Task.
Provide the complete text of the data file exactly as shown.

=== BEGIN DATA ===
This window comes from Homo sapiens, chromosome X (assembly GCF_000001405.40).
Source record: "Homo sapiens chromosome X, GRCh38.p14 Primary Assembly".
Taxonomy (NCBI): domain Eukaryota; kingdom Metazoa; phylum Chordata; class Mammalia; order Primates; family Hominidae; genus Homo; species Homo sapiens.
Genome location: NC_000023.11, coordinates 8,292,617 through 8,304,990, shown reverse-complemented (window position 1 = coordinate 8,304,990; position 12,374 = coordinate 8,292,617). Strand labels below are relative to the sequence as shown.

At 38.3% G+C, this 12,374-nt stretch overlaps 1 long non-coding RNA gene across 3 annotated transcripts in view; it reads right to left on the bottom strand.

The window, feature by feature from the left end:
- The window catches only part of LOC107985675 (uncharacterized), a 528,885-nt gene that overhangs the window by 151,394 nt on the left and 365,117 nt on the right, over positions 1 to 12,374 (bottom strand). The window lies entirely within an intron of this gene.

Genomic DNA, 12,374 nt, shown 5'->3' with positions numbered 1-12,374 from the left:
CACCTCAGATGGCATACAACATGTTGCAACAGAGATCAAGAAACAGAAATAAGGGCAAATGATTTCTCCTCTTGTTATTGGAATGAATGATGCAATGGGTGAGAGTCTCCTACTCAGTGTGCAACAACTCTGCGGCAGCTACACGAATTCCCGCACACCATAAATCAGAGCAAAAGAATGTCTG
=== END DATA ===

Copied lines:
This window comes from Homo sapiens, chromosome X (assembly GCF_000001405.40).
Source record: "Homo sapiens chromosome X, GRCh38.p14 Primary Assembly".
Taxonomy (NCBI): domain Eukaryota; kingdom Metazoa; phylum Chordata; class Mammalia; order Primates; family Hominidae; genus Homo; species Homo sapiens.
Genome location: NC_000023.11, coordinates 8,292,617 through 8,304,990, shown reverse-complemented (window position 1 = coordinate 8,304,990; position 12,374 = coordinate 8,292,617). Strand labels below are relative to the sequence as shown.

At 38.3% G+C, this 12,374-nt stretch overlaps 1 long non-coding RNA gene across 3 annotated transcripts in view; it reads right to left on the bottom strand.

The window, feature by feature from the left end:
- The window catches only part of LOC107985675 (uncharacterized), a 528,885-nt gene that overhangs the window by 151,394 nt on the left and 365,117 nt on the right, over positions 1 to 12,374 (bottom strand). The window lies entirely within an intron of this gene.

Genomic DNA, 12,374 nt, shown 5'->3' with positions numbered 1-12,374 from the left:
CACCTCAGATGGCATACAACATGTTGCAACAGAGATCAAGAAACAGAAATAAGGGCAAATGATTTCTCCTCTTGTTATTGGAATGAATGATGCAATGGGTGAGAGTCTCCTACTCAGTGTGCAACAACTCTGCGGCAGCTACACGAATTCCCGCACACCATAAATCAGAGCAAAAGAATGTCTG